Irving Babbitt and the Origins of the Culture Wars

Irving Babbitt (1865-1933) is a name one hears in connection with T.S. Eliot, who studied under him at Harvard. The student is now much more famous than the master, yet Babbitt can be credited as one of the founders of modern intellectual conservatism. Many of his works are out of print. Fortunately, I located a library copy of Rousseau and Romanticism (originally published in 1919). Babbitt discusses the contrast between “classicism” and “romanticism,” and it is interesting to note that while he sides with the former he is not blind to its shortcomings, especially as it became an increasingly ornate and shallow form of decorum in the French Enlightenment. The romanticists, on the other hand, presented themselves as rebels against artificiality and convention in the name of intuition and spontaneity. They craved the strange and wonderful. But this was very different from the idea of awe (appreciated by Johnson and Burke), which has its origins in more humble and sublime feelings.

Creative activity to the true classical mind means seeking some general principle or higher ideal to imitate. For the romanticists it means endless fantasizing (see related comments by Roger Scruton). “The imagination is supreme the classicist grants,” Babbitt says, “but adds that to imitate rightly is to make the highest use of the imagination.” Likewise: “Every doctrine of genuine worth is disciplinary and men in the mass do not desire discipline.” That explains the motive behind the anti-classicist movement. Of course, pre-romantics like Voltaire, who were already quietly moving away from a genuine sense of tradition, made the mistake of worshiping their own subjective “rationality,” overlooking the fact that “in the long run man is driven either to rise higher or to sink lower than reason.”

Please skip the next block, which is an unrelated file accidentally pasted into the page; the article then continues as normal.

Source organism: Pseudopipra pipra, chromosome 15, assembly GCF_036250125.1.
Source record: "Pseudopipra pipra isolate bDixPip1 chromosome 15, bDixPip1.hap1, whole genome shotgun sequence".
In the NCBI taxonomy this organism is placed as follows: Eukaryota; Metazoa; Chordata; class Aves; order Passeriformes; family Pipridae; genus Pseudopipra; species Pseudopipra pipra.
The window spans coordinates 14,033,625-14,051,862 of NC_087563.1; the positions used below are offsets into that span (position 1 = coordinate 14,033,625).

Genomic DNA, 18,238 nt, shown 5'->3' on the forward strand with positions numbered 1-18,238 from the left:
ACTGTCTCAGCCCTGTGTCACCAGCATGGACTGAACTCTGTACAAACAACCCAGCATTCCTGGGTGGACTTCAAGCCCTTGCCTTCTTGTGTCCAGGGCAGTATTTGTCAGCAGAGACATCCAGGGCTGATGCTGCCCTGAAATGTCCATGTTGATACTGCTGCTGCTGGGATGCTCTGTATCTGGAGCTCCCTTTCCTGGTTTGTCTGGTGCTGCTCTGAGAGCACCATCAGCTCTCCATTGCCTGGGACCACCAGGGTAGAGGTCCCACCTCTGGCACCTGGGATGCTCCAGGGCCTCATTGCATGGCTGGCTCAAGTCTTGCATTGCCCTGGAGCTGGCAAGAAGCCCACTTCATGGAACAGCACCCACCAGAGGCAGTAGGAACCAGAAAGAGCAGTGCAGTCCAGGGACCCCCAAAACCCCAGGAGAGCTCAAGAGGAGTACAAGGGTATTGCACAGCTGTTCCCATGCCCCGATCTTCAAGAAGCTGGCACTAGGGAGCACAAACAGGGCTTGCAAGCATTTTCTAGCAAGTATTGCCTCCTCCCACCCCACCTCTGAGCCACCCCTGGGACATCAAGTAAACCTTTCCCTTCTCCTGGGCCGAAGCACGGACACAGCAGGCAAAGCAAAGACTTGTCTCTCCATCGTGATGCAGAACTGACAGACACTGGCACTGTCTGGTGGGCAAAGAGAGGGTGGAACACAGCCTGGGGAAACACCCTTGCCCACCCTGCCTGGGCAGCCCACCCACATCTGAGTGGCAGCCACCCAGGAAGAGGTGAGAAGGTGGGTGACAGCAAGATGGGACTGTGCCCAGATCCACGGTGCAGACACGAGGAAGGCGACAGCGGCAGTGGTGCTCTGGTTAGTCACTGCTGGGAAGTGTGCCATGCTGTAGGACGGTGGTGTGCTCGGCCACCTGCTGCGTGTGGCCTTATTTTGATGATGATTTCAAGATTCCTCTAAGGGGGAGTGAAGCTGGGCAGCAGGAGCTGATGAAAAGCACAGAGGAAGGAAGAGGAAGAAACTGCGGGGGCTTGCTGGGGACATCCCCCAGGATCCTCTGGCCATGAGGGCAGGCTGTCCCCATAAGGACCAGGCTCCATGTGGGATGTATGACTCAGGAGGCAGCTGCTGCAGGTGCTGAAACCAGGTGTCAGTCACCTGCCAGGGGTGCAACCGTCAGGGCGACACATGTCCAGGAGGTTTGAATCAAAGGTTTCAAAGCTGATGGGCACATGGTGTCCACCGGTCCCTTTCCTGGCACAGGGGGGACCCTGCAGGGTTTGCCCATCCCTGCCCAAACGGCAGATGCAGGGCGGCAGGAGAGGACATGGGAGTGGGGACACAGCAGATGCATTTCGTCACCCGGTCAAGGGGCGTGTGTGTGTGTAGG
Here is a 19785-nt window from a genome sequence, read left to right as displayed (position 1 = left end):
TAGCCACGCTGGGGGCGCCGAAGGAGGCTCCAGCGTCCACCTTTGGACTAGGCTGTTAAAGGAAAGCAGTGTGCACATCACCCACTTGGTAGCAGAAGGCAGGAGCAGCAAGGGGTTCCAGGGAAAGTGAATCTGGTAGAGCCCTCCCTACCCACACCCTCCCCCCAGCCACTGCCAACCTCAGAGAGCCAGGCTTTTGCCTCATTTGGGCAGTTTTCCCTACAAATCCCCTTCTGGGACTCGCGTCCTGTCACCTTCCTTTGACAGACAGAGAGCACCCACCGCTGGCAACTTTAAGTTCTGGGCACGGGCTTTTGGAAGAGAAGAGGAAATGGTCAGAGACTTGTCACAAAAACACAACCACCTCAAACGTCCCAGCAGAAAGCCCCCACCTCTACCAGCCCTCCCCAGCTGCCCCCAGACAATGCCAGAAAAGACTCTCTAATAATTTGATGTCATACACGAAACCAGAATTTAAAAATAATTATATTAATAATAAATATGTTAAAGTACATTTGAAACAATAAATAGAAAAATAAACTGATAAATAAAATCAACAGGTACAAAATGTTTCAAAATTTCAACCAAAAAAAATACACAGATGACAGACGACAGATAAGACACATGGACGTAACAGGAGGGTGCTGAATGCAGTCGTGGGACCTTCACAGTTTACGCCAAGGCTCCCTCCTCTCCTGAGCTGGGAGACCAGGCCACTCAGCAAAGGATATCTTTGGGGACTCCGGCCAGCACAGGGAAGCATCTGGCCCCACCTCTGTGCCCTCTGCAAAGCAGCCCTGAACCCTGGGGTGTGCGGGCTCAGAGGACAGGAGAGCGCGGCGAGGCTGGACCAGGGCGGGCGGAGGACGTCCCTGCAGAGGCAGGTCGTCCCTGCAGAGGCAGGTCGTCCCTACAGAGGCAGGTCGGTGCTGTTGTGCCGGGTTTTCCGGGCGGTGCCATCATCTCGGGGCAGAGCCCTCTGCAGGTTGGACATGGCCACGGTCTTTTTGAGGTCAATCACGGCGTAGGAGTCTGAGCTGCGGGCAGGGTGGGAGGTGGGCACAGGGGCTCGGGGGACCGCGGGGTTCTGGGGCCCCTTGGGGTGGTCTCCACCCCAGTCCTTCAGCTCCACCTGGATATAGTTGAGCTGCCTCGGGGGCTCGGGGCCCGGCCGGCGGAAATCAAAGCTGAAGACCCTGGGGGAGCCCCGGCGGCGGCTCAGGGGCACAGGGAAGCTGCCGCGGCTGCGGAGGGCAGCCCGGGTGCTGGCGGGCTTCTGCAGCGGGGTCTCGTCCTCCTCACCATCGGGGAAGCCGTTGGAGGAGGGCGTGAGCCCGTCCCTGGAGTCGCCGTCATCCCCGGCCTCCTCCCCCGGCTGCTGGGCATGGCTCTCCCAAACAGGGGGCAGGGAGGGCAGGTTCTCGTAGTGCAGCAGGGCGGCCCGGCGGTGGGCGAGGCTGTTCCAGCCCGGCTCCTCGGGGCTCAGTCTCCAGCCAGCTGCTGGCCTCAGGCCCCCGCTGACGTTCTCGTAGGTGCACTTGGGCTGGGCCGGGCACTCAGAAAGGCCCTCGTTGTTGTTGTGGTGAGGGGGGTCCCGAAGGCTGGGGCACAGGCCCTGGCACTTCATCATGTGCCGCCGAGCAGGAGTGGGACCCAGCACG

As for the romantics, their very protest against the “artificiality” of convention was riddled with contradictions. Rousseau’s highly sanitized “primitivism” had nothing to do with the realities of uncivilized existence. Most people, Babbitt notes, are inclined to be romantic and for that reason it is not hard to sympathize with some of Rousseau’s musings. Nevertheless there is a difference between ordinary daydreaming and Rousseau’s tendency “to regard his retirement into some land of chimeras as a proof of his nobility and distinction.”

In an increasingly abstract artistic world, aesthetic rebels find that they cannot appeal directly to conventional sensibilities and must make an impact by shocking others. Babbitt perceived the rising cult of ugliness which deliberately cultivated the ill-proportioned, weird and obscene. Already the English romanticist Henry Hazlitt opined that “the ideal is always to be found in extremes.” For that reason the artistic extremist boasts that if he is not better than others, at least he is different. This leads to post-classical artists and writers specializing in their own sensations, as Babbitt puts it. So we are left with an endless procession of mundane and futile displays of narcissism.

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